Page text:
Review

Books in brief: arms and armour

By

Tony North. Arms and Armour: a Memorial Volume of His Collected Articles

David Williams and Eric Turner, eds

Arms and Armour Society in association with Ken Trotman Publishing, 115pp, £28.50 (hb)

A.R.E. North (1942-2012) was a remarkably self-effacing individual, given that he was one of the greatest modern scholars of arms, armour and metalwork. In a career spanning nearly four decades at the Victoria and Albert Museum (V&A), North became a central figure not only in the museum community but also in the collecting world. He amassed an encyclopaedic hands-on expertise, not just in the area of historical weapons, but also of antique metalwork in general, unparalleled in its range and depth. North’s death was a hard blow to our collective cultural memory, since he only ever wrote down a small proportion of that knowledge. That is not to say, however, that his output as a scholar was small. Quite the opposite in fact.

This publication is a selection of 22 of his articles, published between 1971 and 2005. They are supported with biographical notes as well as the speech North delivered upon his retirement from the V&A in 2002. The inclusion of this extraordinary text makes this volume especially effective and indeed moving.

Right from the beginning, the reader is given an unusually strong sense of North’s personality, his world, and the deep passion he felt for his subjects and for the past in general. This strong personal voice then continues throughout the diverse scholarly pieces which follow, a testament not only to North’s knowledge as a curator and antiquary, but also to his skill as a writer of genuinely readable texts on quite specialised subjects. These include (but are by no means restricted to) royal French firearms, Islamic weapons, Japanese swords, English duelling pistols, and a gun-shield from the arsenal of King Henry VIII. Certain of North’s special interests shine through in the content of multiple articles—notably, English swordsmithing and metalworking in the 17th and 18th centuries, and in particular the products of the blade-making centre at Hounslow and the cut-steel work of Woodstock.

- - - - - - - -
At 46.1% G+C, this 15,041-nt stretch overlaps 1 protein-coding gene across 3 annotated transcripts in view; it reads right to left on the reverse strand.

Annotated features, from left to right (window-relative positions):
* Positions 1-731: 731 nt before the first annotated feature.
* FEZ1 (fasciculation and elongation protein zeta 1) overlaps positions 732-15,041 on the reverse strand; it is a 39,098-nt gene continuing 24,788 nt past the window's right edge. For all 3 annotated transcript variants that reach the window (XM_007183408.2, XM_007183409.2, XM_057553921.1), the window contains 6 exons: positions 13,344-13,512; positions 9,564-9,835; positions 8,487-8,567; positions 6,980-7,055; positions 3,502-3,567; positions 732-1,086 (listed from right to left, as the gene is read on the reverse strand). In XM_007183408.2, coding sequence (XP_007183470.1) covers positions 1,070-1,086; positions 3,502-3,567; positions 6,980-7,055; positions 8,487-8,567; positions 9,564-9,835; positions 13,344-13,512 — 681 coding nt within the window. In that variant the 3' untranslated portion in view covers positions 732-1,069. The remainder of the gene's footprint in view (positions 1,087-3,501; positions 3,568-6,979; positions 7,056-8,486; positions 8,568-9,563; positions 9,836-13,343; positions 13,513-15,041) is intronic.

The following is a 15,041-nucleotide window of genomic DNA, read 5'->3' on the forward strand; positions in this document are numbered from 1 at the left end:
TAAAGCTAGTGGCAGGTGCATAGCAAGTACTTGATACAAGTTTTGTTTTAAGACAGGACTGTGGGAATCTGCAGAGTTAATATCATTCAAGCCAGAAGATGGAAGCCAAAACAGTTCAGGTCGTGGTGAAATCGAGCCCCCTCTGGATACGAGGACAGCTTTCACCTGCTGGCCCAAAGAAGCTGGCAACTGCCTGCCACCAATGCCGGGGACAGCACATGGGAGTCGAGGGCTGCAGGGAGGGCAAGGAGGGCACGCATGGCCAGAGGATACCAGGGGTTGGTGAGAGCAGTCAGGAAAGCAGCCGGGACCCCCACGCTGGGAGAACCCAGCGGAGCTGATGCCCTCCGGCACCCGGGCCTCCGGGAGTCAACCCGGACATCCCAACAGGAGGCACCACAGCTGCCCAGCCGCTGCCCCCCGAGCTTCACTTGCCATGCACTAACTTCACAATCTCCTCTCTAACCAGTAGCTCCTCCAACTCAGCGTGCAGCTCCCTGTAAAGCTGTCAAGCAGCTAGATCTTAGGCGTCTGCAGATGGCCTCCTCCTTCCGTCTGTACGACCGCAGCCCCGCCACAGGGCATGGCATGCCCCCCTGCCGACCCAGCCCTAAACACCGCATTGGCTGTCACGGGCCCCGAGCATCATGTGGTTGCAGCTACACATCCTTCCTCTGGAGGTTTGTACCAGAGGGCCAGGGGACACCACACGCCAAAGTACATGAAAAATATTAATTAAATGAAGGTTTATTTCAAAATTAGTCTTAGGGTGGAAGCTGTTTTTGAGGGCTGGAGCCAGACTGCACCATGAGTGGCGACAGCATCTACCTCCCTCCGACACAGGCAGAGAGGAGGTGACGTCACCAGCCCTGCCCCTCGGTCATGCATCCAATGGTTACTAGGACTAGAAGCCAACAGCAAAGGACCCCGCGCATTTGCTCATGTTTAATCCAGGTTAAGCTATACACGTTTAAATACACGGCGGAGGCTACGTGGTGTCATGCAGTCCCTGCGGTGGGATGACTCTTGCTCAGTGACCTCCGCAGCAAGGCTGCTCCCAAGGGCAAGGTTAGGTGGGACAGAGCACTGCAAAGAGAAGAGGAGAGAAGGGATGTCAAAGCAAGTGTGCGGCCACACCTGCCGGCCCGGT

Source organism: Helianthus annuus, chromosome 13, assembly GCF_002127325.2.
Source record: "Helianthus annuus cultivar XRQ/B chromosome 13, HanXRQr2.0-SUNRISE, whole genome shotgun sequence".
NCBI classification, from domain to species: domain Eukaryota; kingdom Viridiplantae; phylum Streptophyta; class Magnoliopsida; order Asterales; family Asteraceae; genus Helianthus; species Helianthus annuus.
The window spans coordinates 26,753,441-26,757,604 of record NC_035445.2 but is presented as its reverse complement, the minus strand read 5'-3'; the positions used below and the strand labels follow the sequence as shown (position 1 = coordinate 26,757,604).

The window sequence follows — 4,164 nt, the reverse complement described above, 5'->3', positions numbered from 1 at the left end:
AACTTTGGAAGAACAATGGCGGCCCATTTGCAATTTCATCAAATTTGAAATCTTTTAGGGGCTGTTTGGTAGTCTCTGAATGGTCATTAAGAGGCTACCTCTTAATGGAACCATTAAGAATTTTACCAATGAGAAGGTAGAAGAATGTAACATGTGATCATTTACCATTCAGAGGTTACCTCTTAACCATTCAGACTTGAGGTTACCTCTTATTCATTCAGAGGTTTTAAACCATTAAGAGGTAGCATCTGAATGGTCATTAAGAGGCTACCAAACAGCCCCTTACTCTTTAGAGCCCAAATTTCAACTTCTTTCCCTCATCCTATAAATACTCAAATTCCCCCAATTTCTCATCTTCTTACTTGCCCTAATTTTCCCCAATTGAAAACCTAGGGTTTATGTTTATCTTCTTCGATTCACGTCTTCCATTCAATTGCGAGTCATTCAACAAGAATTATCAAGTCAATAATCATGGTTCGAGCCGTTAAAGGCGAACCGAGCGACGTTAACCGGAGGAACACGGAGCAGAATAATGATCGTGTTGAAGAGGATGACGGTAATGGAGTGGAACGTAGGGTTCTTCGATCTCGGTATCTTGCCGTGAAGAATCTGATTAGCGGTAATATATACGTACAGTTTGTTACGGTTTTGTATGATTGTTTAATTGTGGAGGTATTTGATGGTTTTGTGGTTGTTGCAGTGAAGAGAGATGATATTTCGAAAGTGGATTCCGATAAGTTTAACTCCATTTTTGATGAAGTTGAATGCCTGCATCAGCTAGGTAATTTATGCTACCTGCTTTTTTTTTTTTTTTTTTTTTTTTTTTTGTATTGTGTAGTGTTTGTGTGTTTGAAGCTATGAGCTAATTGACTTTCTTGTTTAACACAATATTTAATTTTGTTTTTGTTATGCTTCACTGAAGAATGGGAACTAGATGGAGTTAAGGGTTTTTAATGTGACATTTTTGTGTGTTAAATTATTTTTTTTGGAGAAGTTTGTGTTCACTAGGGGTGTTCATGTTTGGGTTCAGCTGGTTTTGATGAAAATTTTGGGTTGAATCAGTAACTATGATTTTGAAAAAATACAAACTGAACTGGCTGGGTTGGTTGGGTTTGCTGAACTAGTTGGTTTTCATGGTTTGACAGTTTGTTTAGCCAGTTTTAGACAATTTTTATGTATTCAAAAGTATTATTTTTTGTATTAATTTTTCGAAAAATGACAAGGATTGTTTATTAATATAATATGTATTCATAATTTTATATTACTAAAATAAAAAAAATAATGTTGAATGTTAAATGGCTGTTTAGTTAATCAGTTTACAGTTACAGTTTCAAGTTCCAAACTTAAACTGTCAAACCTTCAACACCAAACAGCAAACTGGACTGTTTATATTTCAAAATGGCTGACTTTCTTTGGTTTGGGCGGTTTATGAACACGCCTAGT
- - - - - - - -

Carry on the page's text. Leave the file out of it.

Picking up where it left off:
It was this last topic on which I had the pleasure of hearing North speak, in the early 2000s. It was an unforgettable lecture, begun with the declaration: “Only three people have ever shown any interest in English cut-steel: the Baron von Reitzenstein, Claude Blair, and myself. Reitzenstein is dead and Blair has gone mad, so I’m sorry but you’re left with me.” Only North could have pulled off such a statement. He had the status to get away with poking such wicked fun at his close friend and mentor Blair, who was still alive at the time (he died in 2010), while simultaneously radiating the extreme modesty of a true English connoisseur of the old school.

• Tobias Capwell is the curator of arms and armour at the Wallace Collection in London. He is the author of The Noble Art of the Sword: Fashion and Fencing in Renaissance Europe 1520-1630. His book Armour of the English Knight 1400-50 has recently been published by Thomas Del Mar